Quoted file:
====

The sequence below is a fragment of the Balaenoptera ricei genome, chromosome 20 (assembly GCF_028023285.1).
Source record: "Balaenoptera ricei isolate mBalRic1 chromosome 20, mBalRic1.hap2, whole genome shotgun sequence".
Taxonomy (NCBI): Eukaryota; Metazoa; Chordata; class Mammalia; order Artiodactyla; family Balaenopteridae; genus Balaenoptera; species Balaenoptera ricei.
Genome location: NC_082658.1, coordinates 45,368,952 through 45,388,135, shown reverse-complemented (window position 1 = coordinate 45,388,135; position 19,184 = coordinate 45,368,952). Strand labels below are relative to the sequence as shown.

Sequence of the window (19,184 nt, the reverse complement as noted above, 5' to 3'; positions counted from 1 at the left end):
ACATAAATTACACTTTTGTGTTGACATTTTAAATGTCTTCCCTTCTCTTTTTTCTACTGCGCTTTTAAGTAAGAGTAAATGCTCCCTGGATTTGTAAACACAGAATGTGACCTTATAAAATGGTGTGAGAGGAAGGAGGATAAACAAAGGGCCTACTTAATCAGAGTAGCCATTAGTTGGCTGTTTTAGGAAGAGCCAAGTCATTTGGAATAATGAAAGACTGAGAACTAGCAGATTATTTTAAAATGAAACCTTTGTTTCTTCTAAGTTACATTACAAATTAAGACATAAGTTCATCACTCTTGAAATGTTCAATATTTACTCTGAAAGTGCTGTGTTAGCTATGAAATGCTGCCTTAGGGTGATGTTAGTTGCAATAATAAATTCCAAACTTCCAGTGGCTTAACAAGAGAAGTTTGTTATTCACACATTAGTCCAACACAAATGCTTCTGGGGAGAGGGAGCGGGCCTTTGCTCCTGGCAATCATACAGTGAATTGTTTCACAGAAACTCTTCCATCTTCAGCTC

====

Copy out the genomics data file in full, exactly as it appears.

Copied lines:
The sequence below is a fragment of the Balaenoptera ricei genome, chromosome 20 (assembly GCF_028023285.1).
Source record: "Balaenoptera ricei isolate mBalRic1 chromosome 20, mBalRic1.hap2, whole genome shotgun sequence".
Taxonomy (NCBI): Eukaryota; Metazoa; Chordata; class Mammalia; order Artiodactyla; family Balaenopteridae; genus Balaenoptera; species Balaenoptera ricei.
Genome location: NC_082658.1, coordinates 45,368,952 through 45,388,135, shown reverse-complemented (window position 1 = coordinate 45,388,135; position 19,184 = coordinate 45,368,952). Strand labels below are relative to the sequence as shown.

Sequence of the window (19,184 nt, the reverse complement as noted above, 5' to 3'; positions counted from 1 at the left end):
ACATAAATTACACTTTTGTGTTGACATTTTAAATGTCTTCCCTTCTCTTTTTTCTACTGCGCTTTTAAGTAAGAGTAAATGCTCCCTGGATTTGTAAACACAGAATGTGACCTTATAAAATGGTGTGAGAGGAAGGAGGATAAACAAAGGGCCTACTTAATCAGAGTAGCCATTAGTTGGCTGTTTTAGGAAGAGCCAAGTCATTTGGAATAATGAAAGACTGAGAACTAGCAGATTATTTTAAAATGAAACCTTTGTTTCTTCTAAGTTACATTACAAATTAAGACATAAGTTCATCACTCTTGAAATGTTCAATATTTACTCTGAAAGTGCTGTGTTAGCTATGAAATGCTGCCTTAGGGTGATGTTAGTTGCAATAATAAATTCCAAACTTCCAGTGGCTTAACAAGAGAAGTTTGTTATTCACACATTAGTCCAACACAAATGCTTCTGGGGAGAGGGAGCGGGCCTTTGCTCCTGGCAATCATACAGTGAATTGTTTCACAGAAACTCTTCCATCTTCAGCTC